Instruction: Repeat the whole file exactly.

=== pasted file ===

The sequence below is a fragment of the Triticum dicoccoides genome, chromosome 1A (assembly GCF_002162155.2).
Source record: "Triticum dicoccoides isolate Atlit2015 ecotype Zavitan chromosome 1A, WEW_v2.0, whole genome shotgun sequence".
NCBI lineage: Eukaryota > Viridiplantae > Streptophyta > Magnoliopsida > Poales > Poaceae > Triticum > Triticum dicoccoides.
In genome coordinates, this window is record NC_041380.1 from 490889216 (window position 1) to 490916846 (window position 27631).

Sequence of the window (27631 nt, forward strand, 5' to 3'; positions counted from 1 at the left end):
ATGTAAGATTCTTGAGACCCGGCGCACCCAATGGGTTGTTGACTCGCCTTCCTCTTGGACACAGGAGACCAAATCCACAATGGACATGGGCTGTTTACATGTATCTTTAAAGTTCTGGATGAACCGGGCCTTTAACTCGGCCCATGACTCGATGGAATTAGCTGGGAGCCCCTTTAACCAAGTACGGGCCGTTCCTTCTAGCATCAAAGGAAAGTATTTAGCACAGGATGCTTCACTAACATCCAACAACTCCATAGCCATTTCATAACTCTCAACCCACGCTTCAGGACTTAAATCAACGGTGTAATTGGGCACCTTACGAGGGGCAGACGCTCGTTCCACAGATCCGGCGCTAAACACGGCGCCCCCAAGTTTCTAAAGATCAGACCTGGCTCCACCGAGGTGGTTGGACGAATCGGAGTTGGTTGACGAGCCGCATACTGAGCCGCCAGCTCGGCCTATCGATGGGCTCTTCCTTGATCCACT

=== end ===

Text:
The sequence below is a fragment of the Triticum dicoccoides genome, chromosome 1A (assembly GCF_002162155.2).
Source record: "Triticum dicoccoides isolate Atlit2015 ecotype Zavitan chromosome 1A, WEW_v2.0, whole genome shotgun sequence".
NCBI lineage: Eukaryota > Viridiplantae > Streptophyta > Magnoliopsida > Poales > Poaceae > Triticum > Triticum dicoccoides.
In genome coordinates, this window is record NC_041380.1 from 490889216 (window position 1) to 490916846 (window position 27631).

Sequence of the window (27631 nt, forward strand, 5' to 3'; positions counted from 1 at the left end):
ATGTAAGATTCTTGAGACCCGGCGCACCCAATGGGTTGTTGACTCGCCTTCCTCTTGGACACAGGAGACCAAATCCACAATGGACATGGGCTGTTTACATGTATCTTTAAAGTTCTGGATGAACCGGGCCTTTAACTCGGCCCATGACTCGATGGAATTAGCTGGGAGCCCCTTTAACCAAGTACGGGCCGTTCCTTCTAGCATCAAAGGAAAGTATTTAGCACAGGATGCTTCACTAACATCCAACAACTCCATAGCCATTTCATAACTCTCAACCCACGCTTCAGGACTTAAATCAACGGTGTAATTGGGCACCTTACGAGGGGCAGACGCTCGTTCCACAGATCCGGCGCTAAACACGGCGCCCCCAAGTTTCTAAAGATCAGACCTGGCTCCACCGAGGTGGTTGGACGAATCGGAGTTGGTTGACGAGCCGCATACTGAGCCGCCAGCTCGGCCTATCGATGGGCTCTTCCTTGATCCACT